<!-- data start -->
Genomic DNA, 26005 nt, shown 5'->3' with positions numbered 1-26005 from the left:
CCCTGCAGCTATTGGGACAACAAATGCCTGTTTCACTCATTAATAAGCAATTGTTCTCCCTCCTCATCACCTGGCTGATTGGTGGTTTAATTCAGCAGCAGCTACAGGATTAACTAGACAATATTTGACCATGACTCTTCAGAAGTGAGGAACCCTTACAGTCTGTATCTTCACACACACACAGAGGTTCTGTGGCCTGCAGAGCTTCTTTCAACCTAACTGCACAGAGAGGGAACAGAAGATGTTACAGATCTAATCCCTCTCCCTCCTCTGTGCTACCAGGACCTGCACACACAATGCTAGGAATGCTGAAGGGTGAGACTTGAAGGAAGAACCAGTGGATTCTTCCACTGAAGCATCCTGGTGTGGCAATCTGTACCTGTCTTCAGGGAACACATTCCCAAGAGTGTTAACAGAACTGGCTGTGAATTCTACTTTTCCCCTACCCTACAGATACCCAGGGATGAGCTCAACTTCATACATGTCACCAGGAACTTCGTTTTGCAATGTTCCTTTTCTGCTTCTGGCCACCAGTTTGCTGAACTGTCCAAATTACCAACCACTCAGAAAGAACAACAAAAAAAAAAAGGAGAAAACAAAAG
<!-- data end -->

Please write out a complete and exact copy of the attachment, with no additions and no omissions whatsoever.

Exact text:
Genomic DNA, 26005 nt, shown 5'->3' with positions numbered 1-26005 from the left:
CCCTGCAGCTATTGGGACAACAAATGCCTGTTTCACTCATTAATAAGCAATTGTTCTCCCTCCTCATCACCTGGCTGATTGGTGGTTTAATTCAGCAGCAGCTACAGGATTAACTAGACAATATTTGACCATGACTCTTCAGAAGTGAGGAACCCTTACAGTCTGTATCTTCACACACACACAGAGGTTCTGTGGCCTGCAGAGCTTCTTTCAACCTAACTGCACAGAGAGGGAACAGAAGATGTTACAGATCTAATCCCTCTCCCTCCTCTGTGCTACCAGGACCTGCACACACAATGCTAGGAATGCTGAAGGGTGAGACTTGAAGGAAGAACCAGTGGATTCTTCCACTGAAGCATCCTGGTGTGGCAATCTGTACCTGTCTTCAGGGAACACATTCCCAAGAGTGTTAACAGAACTGGCTGTGAATTCTACTTTTCCCCTACCCTACAGATACCCAGGGATGAGCTCAACTTCATACATGTCACCAGGAACTTCGTTTTGCAATGTTCCTTTTCTGCTTCTGGCCACCAGTTTGCTGAACTGTCCAAATTACCAACCACTCAGAAAGAACAACAAAAAAAAAAAGGAGAAAACAAAAG